Sebastian Arcelus, Fred Dalton Thompson, John Douglas Thompson Join A TIME TO KILL on Broadway
Producers Daryl Roth and Eva Price announced today that Sebastian Arcelus, Fred Dalton Thompson (in his Broadway debut), and John Douglas Thompson will star in the new Broadway courtroom drama A Time To Kill, Tony Award-winning playwright Rupert Holmes' stage adaptation of John Grisham's best-selling novel. This new Broadway play holds the distinction of being the first-ever John Grisham property to be adapted for the stage. A Time To Kill is set to open on Broadway on October 20, 2013 at the John Golden Theatre (252 West 45th Street). Previews begin September 28th. Ethan McSweeny will direct. The remainder of the high-powered ensemble cast of 13 will be announced shortly. For more information, visit www.ATimeToKillOnBroadway.com.
Also announced today: the design team for A Time To Kill will feature scenic design by James Noone, costume design by Tony Award nominee David Woolard, lighting design by Tony Award winner Jeff Croiter, sound design by Lindsay Jones, and projection design by Jeff Sugg.
"Master storytellers are masterful dramatists of the stage on the page, and the thrill of bringing John Grisham's vivid cast of remarkable characters and his riveting American classic of race and justice to Broadway is the stuff that any playwright's dreams are made of," said playwright Rupert Holmes. "I'm particularly thrilled that Daryl Roth and Eva Price have brought such magnetic, compelling actors into A Time To Kill's dramatic arsenal."
Sebastian Arcelus (Jack Brigance) can currently be seen as Lucas Goodwin on the Netflix original series "House of Cards," which just received 9 Emmy Award nominations including Outstanding Drama Series. He has starred on Broadway in Elf (Buddy), Jersey Boys (Bob Gaudio), Wicked (Fiyero), Rent (Roger Davis), andGood Vibrations. Off-Broadway credits include Happiness (Lincoln Center Theater), The Blue Flower (Second Stage), and Where's Charley? (Encores! at City Center). He has also appeared in numerous regional and international productions, including world premiere of William Finn's Songs of Innocence and Experience(Williamstown). Other film and TV credits include the independent feature The Last Day of August (for which he also served as producer) and "Person of Interest" (CBS). His voice can also be heard on countless television commercials and animated programs. While rehearsing and performing in A Time To Kill, Sebastian will continue his commitment as a series regular on "House Of Cards."
Fred Dalton Thompson (Judge Noose) has had one of the most unusual and interesting careers on the American scene today. It has encompassed the law, politics, radio, television and motion pictureS. Thompson, a lawyer, first appeared on screen in the film Marie in 1985, portraying himself in the fact-based story of a high-profile public corruption case he handled in Tennessee. Since then, he has appeared in numerous movies including No Way Out, In the Line of Fire, Die Hard II, Days of Thunder and The Hunt for Red October. He became known for his portrayal of New York District Attorney Arthur Branch on the Emmy Award-winning NBC television drama, "Law & Order." He also appeared in Disney's Secretariat released in 2010, Summit Entertainment's Sinister in 2012 and has done multiple guest spots on "The Good Wife" (CBS). Thompson served eight years as a Senator from Tennessee, and in 2008 sought the Republican nomination for President of the United States. Prior to his election, Thompson maintained law offices in Nashville and Washington. Earlier in his career, he served as an Assistant United States Attorney in Tennessee. In 1973, he was appointed by Senator Howard Baker to serve as Minority Counsel to the Senate Watergate Committee where Thompson first gained national attention for leading the line of inquiry that revealed the audio-taping system in the White House Oval Office. He detailed his Watergate experience in his Watergate memoir, At That Point in Time. In his recent book, Teaching the Pig to Dance, he humorously recounts his growing-up years in a small Tennessee town. In addition to his movie and TV appearances, he serves as a business consultant and spokesperson. He resides in McLean, Virginia with his wife, Jeri and daughter, Hayden and son, Sammy. His sons, Daniel and Tony, live in Nashville.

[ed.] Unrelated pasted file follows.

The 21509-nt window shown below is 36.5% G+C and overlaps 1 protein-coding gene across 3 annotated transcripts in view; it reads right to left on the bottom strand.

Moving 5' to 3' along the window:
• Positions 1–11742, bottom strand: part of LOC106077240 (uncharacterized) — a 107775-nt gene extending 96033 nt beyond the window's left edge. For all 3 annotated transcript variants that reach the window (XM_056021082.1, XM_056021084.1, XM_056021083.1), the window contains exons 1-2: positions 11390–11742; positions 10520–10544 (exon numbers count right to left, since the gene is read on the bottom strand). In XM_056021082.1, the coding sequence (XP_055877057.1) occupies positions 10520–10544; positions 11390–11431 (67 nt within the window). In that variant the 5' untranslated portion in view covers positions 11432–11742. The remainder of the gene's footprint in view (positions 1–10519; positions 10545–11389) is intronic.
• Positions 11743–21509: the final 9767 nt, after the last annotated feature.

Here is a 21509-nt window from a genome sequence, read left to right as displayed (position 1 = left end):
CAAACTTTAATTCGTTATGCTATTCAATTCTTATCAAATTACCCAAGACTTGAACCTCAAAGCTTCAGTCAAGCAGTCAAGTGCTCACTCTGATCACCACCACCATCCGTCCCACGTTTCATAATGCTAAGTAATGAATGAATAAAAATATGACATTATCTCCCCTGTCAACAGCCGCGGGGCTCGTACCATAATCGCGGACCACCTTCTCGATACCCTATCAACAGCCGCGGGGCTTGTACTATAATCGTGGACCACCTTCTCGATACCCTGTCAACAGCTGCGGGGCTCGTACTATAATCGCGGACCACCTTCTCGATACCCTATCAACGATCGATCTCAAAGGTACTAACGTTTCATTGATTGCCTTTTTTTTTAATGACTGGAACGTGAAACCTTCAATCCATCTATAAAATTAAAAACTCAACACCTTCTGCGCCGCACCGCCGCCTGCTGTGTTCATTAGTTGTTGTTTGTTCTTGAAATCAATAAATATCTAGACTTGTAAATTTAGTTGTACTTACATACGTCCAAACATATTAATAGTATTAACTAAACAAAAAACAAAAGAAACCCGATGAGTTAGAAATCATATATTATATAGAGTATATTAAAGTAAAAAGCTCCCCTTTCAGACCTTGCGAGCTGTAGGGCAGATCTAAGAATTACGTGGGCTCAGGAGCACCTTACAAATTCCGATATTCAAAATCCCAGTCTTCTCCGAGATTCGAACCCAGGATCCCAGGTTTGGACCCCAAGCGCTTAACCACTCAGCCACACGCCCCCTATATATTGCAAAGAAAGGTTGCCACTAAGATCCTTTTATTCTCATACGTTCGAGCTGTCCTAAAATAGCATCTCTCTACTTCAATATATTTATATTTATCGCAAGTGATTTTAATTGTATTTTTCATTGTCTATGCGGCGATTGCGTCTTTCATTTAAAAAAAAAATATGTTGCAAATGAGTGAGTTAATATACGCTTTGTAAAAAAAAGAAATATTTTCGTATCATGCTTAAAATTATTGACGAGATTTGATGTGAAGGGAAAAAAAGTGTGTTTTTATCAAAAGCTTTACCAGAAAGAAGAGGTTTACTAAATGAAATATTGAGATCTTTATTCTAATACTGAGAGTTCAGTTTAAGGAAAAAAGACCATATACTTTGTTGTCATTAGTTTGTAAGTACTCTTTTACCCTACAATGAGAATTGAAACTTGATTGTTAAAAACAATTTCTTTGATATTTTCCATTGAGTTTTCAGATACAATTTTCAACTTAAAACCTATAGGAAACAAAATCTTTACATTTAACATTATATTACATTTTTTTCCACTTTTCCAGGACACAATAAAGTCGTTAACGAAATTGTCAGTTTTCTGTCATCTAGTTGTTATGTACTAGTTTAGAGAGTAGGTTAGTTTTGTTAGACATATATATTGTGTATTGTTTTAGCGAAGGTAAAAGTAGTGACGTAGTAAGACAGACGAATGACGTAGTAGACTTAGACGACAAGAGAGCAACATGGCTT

John Douglas Thompson (Carl Lee Hailey) can currently be seen in Mother Courage with Olympia Dukakis at Shakespeare & Co. John was the subject of an extensive profile piece in The New Yorker. He recently appeared on stage as Harold Loomis in Joe Turner's Come and Gone directed by Phylicia Rashad at The Mark Taper Forum. Other theatre credits include Satchmo at the Waldorf, The Iceman Cometh with Brian Dennehy and Nathan Lane at The Goodman Theatre, Richard III, Othello (Drama League nomination, Obie Award, Lucille Lortel Award and Joe A. Callaway Award), The Emperor Jones (Lucille Lortel and Drama Desk Nominations; Joe A. Calloway Award), The Forest with Dianne Weist, Cyrano de Bergerac with Kevin Kline, Julius Caesar with Denzel Washington, Henvy IV at The RSC, Antony and Cleopatra with Kate Mulgrew, Hedda Gabler, King Lear with Sam Waterston, Jesus Hopped the A Train (Barrymore Award). His feature film credits include The Bourne Legacy and Michael Clayton.
A Time to Kill, the popular courtroom drama, tells the emotionally charged, now-iconic story of a young, idealistic lawyer, Jack Brigance, defending a black man, Carl Lee Hailey, for taking the law into his own hands following an unspeakable crime committed against his young daughter. Their small Mississippi town is thrown into upheaval, and Jake finds himself arguing against the formidable district attorney, Rufus Buckley, and under attack from both sides of a racially divided city. This drama is a thrilling courtroom battle where the true nature of what is right and what is moral are called into question.